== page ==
All You Need To Know About Hot Tapping

Hot tapping is a phrase that gets thrown around a lot, but what exactly does it mean? More specifically, how does it work, and when should it be used? 

Throughout today’s blog, we’ll answer all of these questions to let you know everything there is to know about hot tapping

What Is Hot Tapping?

Sometimes called pressure tapping, hot tapping connects to an existing pressurized system. Commonly, this will involve connecting to things like pipelines – be it water or gas. The whole idea of hot tapping is that it allows access to these pressurized systems without disrupting them or needing to remove part of the system to make the connection. 

As such, it’s highly beneficial in letting new connections be made without shutting down operations and causing a whole host of potential issues. So, the pipelines remain in service while hot tapping commences. 

How Does It Work?

Hot tapping primarily revolves around cutting or drilling small holes into an existing pipeline while it remains operational. This is done via a hot tap machine. In most cases, there are three main elements/components of this machine: 

  • A drill
  • A fitting
  • A valve

A drill is used to breach the operational pipeline and cut a hole into it. The valve is then installed in the newly cut hole and can be used to add a brand-new connection to this part of the pipeline. The fitting is arguably the most important component as it surrounds the whole pipe and creates a sealed connection between it, the machine, and the new hole that’s been drilled. 

When Should Hot Tapping Be Used?

By this point, you should understand what hot tapping is and how the process is completed. There are still a few burning questions left, the first of which relates to when hot tapping should be used. 

In what instances will it make sense to do this? 

Typically, four main jobs can be done with hot tapping: 

  • Adding new connections to a pipeline
  • Draining off pressurized fluids within the pipeline
  • Adding a test point within the pipeline – like a temperature or pressure sensor
  • Conducting repairs/maintenance to a section of the pipeline

As we have mentioned before, the whole premise of the hot tapping technique is to do all of the above while the pipeline remains operational. 

Coinciding with this question, you may also wonder where hot tapping is beneficial. Throughout our many years of service, we’ve found that this process is highly beneficial in the following settings:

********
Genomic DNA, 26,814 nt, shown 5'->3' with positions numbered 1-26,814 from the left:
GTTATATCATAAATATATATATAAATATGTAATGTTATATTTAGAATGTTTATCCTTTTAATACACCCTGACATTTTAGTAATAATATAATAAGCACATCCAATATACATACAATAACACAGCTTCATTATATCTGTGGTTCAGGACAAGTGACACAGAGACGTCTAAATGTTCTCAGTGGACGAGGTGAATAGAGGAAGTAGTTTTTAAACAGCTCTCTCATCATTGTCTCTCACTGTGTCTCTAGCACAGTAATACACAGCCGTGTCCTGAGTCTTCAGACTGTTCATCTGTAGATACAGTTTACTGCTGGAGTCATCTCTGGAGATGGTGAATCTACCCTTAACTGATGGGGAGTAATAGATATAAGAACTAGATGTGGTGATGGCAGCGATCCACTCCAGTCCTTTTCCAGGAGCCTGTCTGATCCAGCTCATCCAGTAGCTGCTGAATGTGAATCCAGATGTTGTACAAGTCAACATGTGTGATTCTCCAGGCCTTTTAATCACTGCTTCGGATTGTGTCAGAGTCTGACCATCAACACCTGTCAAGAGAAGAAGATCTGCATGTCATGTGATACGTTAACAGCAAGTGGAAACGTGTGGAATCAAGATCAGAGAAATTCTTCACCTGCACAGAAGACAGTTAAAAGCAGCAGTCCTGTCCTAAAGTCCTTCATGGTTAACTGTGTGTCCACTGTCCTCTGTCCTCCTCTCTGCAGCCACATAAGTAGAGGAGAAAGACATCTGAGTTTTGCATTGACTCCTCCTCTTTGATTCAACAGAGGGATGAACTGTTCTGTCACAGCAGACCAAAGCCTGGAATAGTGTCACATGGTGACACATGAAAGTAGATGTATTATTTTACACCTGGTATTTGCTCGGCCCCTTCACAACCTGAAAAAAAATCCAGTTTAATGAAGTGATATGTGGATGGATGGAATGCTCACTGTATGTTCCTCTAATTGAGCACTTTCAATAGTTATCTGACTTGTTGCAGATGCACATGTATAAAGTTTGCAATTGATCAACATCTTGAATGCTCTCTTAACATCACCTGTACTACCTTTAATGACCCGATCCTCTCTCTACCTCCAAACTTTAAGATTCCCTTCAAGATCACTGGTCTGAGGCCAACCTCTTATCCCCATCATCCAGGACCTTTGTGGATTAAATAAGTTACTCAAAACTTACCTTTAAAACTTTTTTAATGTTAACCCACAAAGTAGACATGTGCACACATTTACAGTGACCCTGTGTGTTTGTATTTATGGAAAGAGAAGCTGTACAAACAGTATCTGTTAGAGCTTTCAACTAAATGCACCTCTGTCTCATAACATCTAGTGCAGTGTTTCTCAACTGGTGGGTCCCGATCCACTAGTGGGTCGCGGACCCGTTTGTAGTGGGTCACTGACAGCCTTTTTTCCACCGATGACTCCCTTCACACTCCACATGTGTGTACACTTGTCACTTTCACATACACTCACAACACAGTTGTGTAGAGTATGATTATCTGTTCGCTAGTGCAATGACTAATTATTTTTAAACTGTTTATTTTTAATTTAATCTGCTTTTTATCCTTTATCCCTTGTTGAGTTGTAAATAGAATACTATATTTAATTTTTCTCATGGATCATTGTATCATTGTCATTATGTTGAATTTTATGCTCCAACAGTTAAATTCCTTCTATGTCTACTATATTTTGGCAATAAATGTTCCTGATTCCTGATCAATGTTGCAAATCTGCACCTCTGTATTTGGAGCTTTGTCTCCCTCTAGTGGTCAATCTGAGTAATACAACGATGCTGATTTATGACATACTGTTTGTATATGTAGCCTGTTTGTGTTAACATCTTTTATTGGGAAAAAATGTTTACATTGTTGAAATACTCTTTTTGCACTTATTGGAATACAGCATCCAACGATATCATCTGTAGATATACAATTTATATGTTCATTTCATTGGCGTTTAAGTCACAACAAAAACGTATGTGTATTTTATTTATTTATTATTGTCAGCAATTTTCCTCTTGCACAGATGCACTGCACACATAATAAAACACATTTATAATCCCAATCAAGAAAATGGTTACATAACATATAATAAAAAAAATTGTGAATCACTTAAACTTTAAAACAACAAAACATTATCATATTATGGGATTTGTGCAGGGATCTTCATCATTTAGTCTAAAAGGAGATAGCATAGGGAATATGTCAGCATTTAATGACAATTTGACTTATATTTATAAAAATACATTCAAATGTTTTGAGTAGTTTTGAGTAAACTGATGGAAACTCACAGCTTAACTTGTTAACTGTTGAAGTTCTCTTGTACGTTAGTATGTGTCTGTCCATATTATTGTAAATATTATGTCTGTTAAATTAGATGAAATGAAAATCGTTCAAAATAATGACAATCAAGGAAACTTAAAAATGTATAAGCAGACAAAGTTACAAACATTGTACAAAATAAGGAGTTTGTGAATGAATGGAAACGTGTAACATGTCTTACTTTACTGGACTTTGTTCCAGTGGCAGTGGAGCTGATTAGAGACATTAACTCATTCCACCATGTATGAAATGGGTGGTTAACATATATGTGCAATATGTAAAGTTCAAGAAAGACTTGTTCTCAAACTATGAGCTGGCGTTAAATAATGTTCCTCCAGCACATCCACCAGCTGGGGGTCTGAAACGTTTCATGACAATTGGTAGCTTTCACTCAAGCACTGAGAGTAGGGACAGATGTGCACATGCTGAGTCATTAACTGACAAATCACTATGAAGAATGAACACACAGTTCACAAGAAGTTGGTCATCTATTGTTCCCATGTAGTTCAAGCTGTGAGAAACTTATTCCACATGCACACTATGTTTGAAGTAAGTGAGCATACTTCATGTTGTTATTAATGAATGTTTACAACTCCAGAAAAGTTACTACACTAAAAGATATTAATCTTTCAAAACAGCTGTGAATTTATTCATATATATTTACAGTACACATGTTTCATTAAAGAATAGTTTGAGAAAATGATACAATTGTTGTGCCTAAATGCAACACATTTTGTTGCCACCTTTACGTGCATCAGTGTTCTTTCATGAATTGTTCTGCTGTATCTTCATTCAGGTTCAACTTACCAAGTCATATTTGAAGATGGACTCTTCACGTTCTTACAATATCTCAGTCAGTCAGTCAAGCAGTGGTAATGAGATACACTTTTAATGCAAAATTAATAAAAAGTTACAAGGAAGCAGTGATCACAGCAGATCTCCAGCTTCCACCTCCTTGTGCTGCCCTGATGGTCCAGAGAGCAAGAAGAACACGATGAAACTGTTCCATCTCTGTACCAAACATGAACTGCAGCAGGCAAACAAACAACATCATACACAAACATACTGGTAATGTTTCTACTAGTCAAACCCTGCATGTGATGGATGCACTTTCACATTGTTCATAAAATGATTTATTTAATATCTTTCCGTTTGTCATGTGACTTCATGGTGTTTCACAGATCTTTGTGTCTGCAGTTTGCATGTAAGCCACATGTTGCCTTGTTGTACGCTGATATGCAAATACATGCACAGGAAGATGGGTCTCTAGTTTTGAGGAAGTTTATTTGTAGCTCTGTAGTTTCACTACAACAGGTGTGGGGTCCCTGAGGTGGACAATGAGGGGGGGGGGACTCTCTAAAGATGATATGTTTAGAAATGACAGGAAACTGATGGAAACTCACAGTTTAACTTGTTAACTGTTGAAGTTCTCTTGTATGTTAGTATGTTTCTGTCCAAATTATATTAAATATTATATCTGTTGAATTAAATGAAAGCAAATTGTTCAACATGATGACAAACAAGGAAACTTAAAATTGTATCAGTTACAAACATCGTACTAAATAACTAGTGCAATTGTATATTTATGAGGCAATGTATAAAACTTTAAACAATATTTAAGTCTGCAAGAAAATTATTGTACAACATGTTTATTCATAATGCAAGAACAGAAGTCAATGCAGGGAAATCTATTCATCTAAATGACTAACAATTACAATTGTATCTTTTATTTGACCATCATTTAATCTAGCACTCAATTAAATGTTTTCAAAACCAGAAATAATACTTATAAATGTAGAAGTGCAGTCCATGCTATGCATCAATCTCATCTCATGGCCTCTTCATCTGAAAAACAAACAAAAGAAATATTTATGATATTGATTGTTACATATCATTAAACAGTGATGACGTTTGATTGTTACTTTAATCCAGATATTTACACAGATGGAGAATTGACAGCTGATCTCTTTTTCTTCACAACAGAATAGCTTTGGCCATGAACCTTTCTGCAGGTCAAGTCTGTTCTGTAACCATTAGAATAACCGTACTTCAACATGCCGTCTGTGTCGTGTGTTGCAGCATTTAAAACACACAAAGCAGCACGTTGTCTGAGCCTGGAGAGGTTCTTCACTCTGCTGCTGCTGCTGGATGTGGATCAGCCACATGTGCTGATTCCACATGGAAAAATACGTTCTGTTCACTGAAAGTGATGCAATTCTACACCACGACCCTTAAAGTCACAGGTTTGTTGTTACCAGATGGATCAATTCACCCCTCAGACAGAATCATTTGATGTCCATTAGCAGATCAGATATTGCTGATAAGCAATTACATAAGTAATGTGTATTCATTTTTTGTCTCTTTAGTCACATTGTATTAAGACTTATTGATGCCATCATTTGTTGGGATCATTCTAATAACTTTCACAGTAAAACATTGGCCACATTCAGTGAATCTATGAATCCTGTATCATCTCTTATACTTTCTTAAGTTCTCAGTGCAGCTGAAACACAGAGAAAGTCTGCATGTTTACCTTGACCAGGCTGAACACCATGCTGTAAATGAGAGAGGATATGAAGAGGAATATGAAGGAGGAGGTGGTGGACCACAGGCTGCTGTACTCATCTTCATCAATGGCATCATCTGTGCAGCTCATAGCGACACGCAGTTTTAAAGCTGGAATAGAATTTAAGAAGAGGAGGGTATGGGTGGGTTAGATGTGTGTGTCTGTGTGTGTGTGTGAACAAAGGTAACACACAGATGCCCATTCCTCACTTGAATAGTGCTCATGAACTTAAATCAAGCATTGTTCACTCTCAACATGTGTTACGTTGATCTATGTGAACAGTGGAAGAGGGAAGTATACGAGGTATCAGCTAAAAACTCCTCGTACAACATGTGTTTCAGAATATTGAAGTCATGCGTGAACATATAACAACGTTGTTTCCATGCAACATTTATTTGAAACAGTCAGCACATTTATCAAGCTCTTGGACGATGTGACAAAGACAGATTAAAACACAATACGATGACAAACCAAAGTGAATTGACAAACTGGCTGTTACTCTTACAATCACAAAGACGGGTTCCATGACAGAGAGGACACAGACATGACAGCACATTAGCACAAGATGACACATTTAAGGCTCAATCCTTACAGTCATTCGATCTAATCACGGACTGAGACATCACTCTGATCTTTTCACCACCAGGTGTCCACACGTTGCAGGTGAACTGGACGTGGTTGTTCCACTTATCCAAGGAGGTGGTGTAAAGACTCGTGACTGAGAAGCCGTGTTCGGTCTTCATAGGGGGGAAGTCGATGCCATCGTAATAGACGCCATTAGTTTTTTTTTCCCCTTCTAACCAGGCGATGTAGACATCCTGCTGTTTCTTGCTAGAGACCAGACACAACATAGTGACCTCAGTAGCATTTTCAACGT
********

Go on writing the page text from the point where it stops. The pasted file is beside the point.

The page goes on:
• Water distribution
  • Natural gas plants
  • Wastewater pipelines
  • Oil networks
  • Building maintenance
  • And many more

Put this way, it is a highly versatile technique that can be used in gas piping, oil pipeworks, waterworks, and many other places. 

What Are The Benefits Of Hot Tapping?

There is one clear benefit that we have mentioned again and again throughout this blog. Yes, hot tapping enables work to be carried out on piping systems without stopping the whole system from working. This is extremely important when considering how this method can be used. If work needs to be done on a residential gas pipeline, hot tapping allows it to be carried out without interrupting the service to residents. If this method didn’t exist, the alternative would be to shut down the whole pipeline, meaning homeowners wouldn’t have access to gas until everything was finished. 

Moreover, hot tapping is an easy and effective way to expand a piping system or conduct general maintenance. It is highly cost-effective, too, given that the process is quick and easy. There’s no need to cut, realign, and reweld entire pipeline sections. As such, jobs are completed faster and with fewer resources, which decreases costs. 

Finally, from an environmental standpoint, hot tapping is incredibly beneficial. The technique prevents harmful emissions from being released into the atmosphere when jobs are conducted. So, it is a much greener approach to pipeline maintenance and management. 

To summarize, hot tapping – also known as line tapping or pressure tapping – is a method of breaching existing pipelines while the system remains operational. From here, connections can be made to the pipeline to expand the network or conduct maintenance/repairs. Contact us today if you’d like to learn more about this service. 

Leave a Comment